WHAT I DID AFTER YOU LEFT HOME
Went to New Orleans,
walked alone in the early morning.
They were opening windows,
washing down the streets.
Are you ready, M’am?
An old man stood on the cobblestones,
beaming in the steaming light.
He held reins in one crinkled hand,
extended the other to me.
His brown horse shook its head, bells rang.
Ready? For what?
Are you ready for a buggy ride?
I had not planned to act like a tourist,
but how could I do otherwise
in this unexpected land, this place I’ve never seen?
The people sitting above the tall red wheels
were talking and laughing together
like people in a painting, or a play.
The driver cocked his head, waiting for my answer.
I asked the cost.
There was no reason to refuse.
I placed my damp white hand in his,
my hand with the split lifeline,
the single crack foretelling a single child.
Twenty years ago a sibyl read my palm:
You’ll live long, but two lives, different.
You’re a musician. And try not to be so stingy.
Yes of course I’m ready, I told him.
Boost me up.
You, I’m afraid, would have been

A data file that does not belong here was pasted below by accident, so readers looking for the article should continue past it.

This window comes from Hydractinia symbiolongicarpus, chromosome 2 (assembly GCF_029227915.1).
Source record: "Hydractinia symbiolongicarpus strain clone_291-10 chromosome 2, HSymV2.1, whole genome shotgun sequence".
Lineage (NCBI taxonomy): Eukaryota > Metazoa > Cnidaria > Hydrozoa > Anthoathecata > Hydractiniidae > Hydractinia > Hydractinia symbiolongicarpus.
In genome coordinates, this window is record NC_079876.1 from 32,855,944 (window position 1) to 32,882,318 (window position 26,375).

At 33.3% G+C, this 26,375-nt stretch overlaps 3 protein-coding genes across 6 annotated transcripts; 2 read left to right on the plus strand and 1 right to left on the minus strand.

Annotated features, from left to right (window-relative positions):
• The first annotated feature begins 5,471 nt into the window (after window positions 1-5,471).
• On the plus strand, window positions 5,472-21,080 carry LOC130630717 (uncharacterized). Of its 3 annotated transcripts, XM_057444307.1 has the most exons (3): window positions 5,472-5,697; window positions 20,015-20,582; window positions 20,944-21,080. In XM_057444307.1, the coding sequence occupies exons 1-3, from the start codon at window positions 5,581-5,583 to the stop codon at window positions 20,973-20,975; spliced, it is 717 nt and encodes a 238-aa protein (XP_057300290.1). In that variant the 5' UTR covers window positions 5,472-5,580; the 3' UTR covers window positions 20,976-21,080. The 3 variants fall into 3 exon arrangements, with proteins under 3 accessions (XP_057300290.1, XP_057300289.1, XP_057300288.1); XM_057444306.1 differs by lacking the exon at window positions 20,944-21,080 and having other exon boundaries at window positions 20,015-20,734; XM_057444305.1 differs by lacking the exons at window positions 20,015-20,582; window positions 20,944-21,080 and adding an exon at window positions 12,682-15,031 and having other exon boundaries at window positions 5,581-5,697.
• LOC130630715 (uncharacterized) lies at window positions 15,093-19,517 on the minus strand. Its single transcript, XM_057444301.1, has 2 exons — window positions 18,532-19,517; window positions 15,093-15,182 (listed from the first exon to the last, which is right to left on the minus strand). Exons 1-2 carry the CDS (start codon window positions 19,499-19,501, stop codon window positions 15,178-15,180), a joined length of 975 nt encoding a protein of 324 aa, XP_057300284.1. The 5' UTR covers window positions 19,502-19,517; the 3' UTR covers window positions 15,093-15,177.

disdainful, cool. You would not
have approved of me,
sweating in my purple dress,
gawking, singing along,
leaning out behind the horse’s bobbing feathered head
above the spinning wheels
in that impressionistic light.
I felt a city dawn that day,
saw men in stiletto heels and black stockings
prancing down the shining sidewalks,
artists reaching for long moist shadows,
women like statues, painted gold.
The city smelled like fresh coffee,
sour beer, things frying in lard.
On every bright wet corner
were little children, dancing.
I wrote this a long time ago, in response to the Empty Nest. It ended up being a performance piece.
March 24–November 16, 1999; Jan. 30–April 20, 2001
Quatrain Chapbook: Sing in me, Muse, Feb. 2005